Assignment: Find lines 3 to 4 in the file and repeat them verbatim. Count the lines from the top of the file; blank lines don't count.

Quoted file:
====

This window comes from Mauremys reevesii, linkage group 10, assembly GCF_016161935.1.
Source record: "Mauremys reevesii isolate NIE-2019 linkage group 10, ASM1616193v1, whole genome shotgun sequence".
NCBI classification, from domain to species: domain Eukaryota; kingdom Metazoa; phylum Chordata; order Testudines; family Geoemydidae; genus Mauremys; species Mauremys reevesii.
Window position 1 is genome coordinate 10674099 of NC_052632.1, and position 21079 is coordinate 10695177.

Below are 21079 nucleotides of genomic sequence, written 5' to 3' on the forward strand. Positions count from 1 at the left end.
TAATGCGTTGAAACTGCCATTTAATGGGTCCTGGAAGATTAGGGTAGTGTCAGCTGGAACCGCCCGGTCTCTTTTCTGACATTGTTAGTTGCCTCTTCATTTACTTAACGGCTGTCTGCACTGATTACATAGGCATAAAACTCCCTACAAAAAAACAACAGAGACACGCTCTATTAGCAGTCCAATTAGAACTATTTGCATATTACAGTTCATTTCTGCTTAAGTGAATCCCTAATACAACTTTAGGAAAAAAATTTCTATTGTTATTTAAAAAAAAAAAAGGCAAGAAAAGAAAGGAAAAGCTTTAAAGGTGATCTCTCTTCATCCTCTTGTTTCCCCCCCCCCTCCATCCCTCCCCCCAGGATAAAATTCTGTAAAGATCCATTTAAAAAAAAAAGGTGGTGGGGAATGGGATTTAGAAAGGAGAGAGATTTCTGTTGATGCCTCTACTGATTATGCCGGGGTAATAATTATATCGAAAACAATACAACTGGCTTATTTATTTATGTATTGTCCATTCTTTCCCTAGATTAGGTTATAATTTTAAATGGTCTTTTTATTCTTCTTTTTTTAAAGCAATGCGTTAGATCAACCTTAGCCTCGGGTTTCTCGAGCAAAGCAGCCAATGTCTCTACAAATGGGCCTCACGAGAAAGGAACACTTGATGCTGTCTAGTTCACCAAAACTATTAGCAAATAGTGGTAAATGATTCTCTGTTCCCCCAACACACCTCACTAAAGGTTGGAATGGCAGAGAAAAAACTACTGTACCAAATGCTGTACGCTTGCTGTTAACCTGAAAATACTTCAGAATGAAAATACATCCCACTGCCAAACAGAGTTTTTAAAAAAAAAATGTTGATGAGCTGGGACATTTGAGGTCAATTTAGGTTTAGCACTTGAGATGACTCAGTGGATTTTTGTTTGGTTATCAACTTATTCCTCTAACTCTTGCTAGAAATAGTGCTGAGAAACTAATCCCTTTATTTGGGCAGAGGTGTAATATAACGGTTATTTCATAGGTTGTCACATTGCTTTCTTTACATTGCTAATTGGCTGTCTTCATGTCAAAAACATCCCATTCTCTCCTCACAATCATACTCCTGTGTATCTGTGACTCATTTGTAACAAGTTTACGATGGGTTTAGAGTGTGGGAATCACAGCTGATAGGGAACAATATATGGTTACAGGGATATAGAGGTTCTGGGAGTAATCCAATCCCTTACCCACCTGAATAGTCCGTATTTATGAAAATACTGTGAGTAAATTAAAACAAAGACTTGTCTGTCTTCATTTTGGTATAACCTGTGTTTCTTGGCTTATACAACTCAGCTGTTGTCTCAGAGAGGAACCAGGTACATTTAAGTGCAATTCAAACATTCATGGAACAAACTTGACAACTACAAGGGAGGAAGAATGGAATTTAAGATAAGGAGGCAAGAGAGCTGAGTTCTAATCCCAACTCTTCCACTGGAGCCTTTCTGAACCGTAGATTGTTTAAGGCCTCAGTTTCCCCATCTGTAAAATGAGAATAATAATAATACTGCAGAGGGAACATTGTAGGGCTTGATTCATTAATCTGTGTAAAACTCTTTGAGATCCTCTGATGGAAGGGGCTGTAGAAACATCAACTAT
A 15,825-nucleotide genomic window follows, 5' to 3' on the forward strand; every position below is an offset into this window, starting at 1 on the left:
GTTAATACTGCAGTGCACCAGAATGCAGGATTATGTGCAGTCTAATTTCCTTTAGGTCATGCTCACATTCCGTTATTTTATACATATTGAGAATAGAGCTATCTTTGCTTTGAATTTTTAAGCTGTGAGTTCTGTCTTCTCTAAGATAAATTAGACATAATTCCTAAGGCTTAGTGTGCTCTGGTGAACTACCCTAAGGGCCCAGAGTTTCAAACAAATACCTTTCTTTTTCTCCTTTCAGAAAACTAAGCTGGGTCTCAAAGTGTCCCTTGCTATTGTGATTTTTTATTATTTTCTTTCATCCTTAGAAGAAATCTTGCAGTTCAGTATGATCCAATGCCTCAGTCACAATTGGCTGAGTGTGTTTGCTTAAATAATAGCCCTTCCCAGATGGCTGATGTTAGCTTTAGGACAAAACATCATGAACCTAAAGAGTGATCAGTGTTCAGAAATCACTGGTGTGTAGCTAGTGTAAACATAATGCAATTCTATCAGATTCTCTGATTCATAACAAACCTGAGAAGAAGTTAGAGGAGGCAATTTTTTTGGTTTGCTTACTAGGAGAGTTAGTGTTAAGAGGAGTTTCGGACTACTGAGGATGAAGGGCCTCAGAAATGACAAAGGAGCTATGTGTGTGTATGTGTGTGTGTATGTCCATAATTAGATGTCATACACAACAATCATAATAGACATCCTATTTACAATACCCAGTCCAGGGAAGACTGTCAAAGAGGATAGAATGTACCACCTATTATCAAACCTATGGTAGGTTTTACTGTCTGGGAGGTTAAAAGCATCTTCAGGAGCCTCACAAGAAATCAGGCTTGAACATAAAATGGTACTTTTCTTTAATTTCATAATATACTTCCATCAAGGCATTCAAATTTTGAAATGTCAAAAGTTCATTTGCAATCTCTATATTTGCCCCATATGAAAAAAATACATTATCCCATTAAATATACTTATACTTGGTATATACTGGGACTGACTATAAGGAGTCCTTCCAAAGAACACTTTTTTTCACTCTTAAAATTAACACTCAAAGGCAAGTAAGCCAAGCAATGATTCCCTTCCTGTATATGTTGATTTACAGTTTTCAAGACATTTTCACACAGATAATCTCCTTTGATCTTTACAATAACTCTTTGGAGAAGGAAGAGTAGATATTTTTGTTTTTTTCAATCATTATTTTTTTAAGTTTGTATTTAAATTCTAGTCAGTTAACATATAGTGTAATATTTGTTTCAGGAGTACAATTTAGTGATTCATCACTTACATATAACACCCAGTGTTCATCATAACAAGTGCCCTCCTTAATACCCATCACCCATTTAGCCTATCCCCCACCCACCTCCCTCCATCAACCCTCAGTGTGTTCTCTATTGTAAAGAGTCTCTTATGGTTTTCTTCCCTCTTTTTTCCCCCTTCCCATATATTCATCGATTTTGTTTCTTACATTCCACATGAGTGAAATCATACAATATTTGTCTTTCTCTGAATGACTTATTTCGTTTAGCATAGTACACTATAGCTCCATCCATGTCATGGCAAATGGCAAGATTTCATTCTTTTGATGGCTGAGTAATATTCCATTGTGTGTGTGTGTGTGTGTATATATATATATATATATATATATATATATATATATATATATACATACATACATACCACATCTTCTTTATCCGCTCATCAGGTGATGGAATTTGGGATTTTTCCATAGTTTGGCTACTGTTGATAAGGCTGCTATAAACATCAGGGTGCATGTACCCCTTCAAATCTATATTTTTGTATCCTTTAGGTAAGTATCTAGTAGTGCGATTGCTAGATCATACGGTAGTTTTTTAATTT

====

NCBI classification, from domain to species: domain Eukaryota; kingdom Metazoa; phylum Chordata; order Testudines; family Geoemydidae; genus Mauremys; species Mauremys reevesii.
Window position 1 is genome coordinate 10674099 of NC_052632.1, and position 21079 is coordinate 10695177.